Anticoagulant activity of salivary gland extract of a haematophagus insect, Rhipicephalus microplus from Bangladesh

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Research Paper 01/09/2018
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Anticoagulant activity of salivary gland extract of a haematophagus insect, Rhipicephalus microplus from Bangladesh

Md. Forhad Hossain, A.S.M. Aminul Islam, Md Abu Reza, Khandaker Md. Khalid-Bin-Ferdaus
Int. J. Biosci.12( 3), 173-179, September 2018.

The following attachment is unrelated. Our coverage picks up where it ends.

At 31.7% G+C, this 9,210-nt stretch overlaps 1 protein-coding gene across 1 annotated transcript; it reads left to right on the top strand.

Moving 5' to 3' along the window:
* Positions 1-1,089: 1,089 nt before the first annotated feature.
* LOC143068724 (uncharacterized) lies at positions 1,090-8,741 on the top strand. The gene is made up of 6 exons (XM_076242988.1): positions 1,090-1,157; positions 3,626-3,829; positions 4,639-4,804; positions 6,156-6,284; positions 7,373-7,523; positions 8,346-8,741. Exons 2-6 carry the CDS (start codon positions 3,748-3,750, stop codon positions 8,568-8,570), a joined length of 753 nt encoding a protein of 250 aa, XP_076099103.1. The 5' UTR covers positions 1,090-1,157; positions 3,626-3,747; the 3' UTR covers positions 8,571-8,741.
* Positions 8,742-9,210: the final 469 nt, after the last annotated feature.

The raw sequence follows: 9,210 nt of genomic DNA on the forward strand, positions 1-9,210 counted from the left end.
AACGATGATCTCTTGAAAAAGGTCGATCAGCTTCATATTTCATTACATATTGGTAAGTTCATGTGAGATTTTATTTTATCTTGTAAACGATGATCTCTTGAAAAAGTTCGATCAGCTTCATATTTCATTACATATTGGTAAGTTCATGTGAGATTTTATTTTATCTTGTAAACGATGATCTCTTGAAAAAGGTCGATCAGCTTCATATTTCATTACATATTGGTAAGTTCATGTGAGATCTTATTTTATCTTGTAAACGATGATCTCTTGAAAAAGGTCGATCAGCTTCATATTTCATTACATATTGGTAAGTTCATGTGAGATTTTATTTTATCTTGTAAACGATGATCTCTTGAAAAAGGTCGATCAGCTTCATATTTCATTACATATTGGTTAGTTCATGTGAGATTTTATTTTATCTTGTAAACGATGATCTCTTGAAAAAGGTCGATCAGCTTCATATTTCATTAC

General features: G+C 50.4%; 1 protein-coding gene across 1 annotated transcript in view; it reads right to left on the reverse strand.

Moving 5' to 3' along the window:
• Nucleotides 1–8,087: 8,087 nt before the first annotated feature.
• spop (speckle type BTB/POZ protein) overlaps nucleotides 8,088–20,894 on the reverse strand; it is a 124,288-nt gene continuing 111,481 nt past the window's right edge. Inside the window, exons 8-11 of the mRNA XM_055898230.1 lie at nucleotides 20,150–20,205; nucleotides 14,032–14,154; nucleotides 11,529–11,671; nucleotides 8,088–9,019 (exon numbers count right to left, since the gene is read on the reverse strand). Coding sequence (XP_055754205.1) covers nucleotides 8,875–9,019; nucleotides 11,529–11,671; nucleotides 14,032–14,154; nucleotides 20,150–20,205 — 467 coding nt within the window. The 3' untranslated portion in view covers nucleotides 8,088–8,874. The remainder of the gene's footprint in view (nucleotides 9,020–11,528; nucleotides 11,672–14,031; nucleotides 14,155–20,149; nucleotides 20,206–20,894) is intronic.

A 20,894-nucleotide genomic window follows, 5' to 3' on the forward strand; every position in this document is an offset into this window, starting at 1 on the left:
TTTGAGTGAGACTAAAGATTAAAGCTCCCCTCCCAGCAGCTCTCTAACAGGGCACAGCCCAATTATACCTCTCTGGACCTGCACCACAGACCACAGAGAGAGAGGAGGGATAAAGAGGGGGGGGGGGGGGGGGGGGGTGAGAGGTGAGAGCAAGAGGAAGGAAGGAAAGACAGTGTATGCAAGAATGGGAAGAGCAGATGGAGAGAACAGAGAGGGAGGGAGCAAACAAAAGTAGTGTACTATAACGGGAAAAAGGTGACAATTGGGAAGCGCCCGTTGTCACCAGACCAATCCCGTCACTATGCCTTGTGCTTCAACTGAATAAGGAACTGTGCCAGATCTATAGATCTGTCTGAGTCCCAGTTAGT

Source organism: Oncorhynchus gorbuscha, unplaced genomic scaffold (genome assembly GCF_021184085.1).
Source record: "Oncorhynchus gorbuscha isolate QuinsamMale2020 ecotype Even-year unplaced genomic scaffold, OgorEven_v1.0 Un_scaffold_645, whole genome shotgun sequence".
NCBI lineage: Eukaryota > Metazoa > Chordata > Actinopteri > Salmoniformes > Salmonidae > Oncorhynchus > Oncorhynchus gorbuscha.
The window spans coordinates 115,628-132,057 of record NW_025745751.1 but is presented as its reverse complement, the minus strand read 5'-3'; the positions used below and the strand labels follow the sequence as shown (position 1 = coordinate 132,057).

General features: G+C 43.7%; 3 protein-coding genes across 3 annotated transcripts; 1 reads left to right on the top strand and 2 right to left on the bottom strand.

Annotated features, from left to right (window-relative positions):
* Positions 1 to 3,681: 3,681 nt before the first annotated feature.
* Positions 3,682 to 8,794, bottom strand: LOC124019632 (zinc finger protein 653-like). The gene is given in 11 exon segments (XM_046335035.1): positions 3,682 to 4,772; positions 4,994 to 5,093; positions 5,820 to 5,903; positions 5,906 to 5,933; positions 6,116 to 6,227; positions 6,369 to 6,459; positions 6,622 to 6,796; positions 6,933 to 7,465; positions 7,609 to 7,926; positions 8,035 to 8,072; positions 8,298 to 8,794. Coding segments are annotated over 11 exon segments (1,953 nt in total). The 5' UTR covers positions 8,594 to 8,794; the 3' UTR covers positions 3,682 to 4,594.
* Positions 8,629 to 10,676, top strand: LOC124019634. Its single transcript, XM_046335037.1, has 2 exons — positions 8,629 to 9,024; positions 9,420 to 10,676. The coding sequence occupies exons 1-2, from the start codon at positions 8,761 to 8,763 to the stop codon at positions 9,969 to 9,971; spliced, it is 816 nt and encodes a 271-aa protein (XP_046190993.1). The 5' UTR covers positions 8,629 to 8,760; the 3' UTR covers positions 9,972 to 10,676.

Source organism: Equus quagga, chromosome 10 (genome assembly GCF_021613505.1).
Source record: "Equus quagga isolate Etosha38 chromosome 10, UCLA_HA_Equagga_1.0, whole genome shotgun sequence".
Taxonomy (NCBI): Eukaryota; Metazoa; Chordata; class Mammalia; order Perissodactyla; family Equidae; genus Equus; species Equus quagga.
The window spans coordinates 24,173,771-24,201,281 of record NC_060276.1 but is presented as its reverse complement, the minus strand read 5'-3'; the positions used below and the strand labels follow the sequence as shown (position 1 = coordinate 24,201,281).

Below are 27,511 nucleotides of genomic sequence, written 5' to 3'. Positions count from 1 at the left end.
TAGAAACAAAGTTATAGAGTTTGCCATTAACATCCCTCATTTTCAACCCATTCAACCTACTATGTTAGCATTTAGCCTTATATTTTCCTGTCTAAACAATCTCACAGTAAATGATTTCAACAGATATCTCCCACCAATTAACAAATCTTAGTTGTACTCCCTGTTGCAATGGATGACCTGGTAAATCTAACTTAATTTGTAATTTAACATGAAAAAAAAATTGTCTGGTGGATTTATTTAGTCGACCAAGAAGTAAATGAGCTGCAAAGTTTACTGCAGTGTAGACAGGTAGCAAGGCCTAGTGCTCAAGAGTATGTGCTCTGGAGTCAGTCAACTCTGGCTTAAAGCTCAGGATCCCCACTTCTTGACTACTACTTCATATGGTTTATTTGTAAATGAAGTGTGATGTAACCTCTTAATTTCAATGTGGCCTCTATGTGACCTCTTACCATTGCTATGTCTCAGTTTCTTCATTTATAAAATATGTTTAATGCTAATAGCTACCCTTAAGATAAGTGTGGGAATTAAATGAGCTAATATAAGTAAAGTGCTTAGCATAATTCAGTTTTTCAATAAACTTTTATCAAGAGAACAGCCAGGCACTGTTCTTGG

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Blood sucking insect contains anticoagulant proteins or peptides in their saliva. In absence of such component in the saliva, insects will starve to death. These anticoagulants have remarkable biopharmaceutical applications in treatment of various thrombolytic disorders and other therapeutic indications. Therefore, these insects and their salivary gland is a virtual gold mine for drug lead compounds for future anticoagulant drug development. A number of research groups are currently involved in research on different haematophagus insects around the world. However, so far haematophagus insect of our region is totally unexplored. Therefore, it is interesting to search for anticoagulant activity of salivary gland extract (SGE) as a potential anticoagulant drug source from the blood sucking insects of our country. Among different tick species in Bangladesh Rhipicephalus microplus is the most common one. In the current project we (i) collected salivary glands from R. microplus, (ii) extracted protein from the salivary glands and (iii) examined anticoagulant activity of the salivary gland extract using prothrombin time (PT) assay. In comparison to control (14 sec), the salivary gland extract shows increased clotting time of 14.62 second, 16.42 second, 22.74 second, 26.18 second, 26.98 second and 27.04 second respectively in 2.5 ml, 5 ml, 7.5 ml, 10 ml, 12.5 ml and 15 ml concentration of SGE. Thus, R. microplus from Bangladesh has potential as a source of anticoagulant lead molecule. Further experimentation on isolation of anticoagulant molecule is in progress.


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